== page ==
There’s one scary thing about dying with too many assets named after us. We call these horror Estate Taxes (Alright! I might be exaggerating too much).

When a person dies, all the assets/properties he have accumulated over his lifetime will be frozen by BIR until appropriate taxes are paid be the heirs. We refer to these taxes as Estate Tax.

“Frozen” means your heirs won’t be able to access your bank accounts, investments, and real estate properties. Without having the ability to access your assets, how could they be able to pay the Estate Tax?

That’s where life insurance comes in.

Using the same example, is your P500,000 life insurance coverage provided by your employer enough to pay the estate tax? Let’s put it this way, if you have successfully built your wealth through your lifetime and have accumulated P20,000,000 worth of assets (savings, investments, and real estate), P500,000.00 is not enough.

At most, you’ll be needing P4,000,000 life insurance coverage.

Add the fact that your life insurance coverage from your employer usually does not extend after retirement.

Now, is having life insurance benefit from your employer enough?

Given the above considerations, it’s not in most cases.

Having a life insurance benefit in your company doesn’t necessarily mean you have enough. You are dressed today, but not for the rest of the week.

Remember that the question is not if you have life insurance. The question is how much life insurance coverage do you have.

In the next articles, let’s talk about how to compute the ideal life insurance coverage that you should have in order to have a solid financial plan.

Preparation: Winning Half of the Cancer-Stricken Battle (Critical Illness Insurance)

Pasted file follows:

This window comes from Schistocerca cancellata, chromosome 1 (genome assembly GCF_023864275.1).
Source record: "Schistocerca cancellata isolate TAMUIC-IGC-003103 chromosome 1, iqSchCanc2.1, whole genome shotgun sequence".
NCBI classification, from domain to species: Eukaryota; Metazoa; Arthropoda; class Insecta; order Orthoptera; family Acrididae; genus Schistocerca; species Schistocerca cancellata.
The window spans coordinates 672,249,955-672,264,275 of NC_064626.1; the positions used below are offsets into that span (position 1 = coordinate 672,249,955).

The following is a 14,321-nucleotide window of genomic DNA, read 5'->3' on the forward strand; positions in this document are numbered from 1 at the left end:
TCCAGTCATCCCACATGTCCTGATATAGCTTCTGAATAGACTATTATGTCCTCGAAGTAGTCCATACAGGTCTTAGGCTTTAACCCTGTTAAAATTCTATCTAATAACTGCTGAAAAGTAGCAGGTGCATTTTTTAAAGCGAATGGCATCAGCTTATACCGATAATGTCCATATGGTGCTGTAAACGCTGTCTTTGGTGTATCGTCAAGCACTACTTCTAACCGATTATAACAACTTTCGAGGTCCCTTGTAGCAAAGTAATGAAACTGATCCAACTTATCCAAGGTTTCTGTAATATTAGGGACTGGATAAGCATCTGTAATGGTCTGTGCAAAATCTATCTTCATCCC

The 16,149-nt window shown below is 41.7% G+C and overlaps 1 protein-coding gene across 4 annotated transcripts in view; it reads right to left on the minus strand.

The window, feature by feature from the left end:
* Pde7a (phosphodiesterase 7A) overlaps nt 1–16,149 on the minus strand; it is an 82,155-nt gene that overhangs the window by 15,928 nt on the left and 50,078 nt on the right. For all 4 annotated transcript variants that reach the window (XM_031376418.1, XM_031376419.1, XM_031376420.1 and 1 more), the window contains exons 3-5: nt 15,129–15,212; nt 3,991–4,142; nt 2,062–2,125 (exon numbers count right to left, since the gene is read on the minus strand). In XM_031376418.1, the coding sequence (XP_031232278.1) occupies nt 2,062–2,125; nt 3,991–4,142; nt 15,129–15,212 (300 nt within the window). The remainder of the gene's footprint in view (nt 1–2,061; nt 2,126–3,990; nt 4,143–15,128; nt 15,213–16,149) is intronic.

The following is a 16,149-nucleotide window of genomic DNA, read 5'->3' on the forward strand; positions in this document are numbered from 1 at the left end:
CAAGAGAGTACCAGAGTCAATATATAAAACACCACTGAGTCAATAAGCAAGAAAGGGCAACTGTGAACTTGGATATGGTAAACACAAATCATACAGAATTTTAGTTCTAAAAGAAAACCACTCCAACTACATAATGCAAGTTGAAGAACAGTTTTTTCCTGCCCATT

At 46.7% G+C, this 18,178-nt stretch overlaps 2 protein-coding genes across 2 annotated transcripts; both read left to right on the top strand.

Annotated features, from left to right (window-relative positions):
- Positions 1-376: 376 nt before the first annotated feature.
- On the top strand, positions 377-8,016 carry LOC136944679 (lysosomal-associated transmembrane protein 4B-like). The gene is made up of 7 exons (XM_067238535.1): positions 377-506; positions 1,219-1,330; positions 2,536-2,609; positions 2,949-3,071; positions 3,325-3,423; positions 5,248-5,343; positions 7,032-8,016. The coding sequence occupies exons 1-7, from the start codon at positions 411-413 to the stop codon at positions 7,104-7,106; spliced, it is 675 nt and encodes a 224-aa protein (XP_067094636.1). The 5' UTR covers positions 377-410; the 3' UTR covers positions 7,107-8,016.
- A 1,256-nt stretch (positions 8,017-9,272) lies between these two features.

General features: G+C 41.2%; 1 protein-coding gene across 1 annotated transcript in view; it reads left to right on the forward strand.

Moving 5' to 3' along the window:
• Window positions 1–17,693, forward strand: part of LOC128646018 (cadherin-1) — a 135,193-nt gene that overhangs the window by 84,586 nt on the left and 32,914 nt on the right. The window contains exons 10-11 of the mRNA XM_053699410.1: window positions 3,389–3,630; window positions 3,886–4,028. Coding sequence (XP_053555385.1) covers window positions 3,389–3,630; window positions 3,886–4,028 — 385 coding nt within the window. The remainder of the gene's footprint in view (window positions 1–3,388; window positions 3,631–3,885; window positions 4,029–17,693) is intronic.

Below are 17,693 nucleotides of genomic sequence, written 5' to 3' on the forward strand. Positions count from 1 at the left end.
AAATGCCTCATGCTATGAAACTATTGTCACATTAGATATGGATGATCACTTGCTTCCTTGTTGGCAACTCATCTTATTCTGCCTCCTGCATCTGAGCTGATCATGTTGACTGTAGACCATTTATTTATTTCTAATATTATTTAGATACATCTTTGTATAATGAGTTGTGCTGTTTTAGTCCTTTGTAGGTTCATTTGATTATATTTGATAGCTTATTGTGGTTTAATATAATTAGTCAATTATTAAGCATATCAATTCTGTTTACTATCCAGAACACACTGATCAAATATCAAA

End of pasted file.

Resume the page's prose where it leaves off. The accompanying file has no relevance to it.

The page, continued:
It’s a usual scene every morning wherein my sister wakes me up for breakfast to get ready for school. That’s the perks of being the younger brother in my family (and having an elder sister) – she wakes up early and prepare breakfast (well, until it’s my turn to do the same for my younger brother).

I was 11 years old.

But that morning was different. My sister woke me up in a different tone.

“Gising na! Gising!” I can still remember her sobbing while shaking me from my sleep.

“Wala na si Daddy. Patay na sya!” she said in a trembling voice.

This is a common scene in a family where a loved-one passed away. A story depicted in many movies, and tv shows.

To some it’s a story being told for lessons. To some it’s a life experience where one draws strength from.

And yes, this is my story – the life experience of my family – surviving the death of a cancer-victim father. And yes, we are survivors too!

Cancer is Real (and is Prevalent)

According to the Philippine Cancer Society, 1 out of 1,000 Filipinos have cancer. That’s the reason why most of us know someone, directly or indirectly related to us, who suffer with the said disease.

Cancer Statisitics in the Philippines

One part of that fact is this – regardless whether we have a family history of cancer or not, we are all vulnerable.

According to the rates in 2008, 13 out of 100 males and 12 out of 100 females in the Philippines would have had some form of cancer if they would have lived up to age 75. Ten out of 100 males and 7 out of 100 females would have died from cancer before age 75.

Source: 2010 Philippine Cancer Facts and Estimates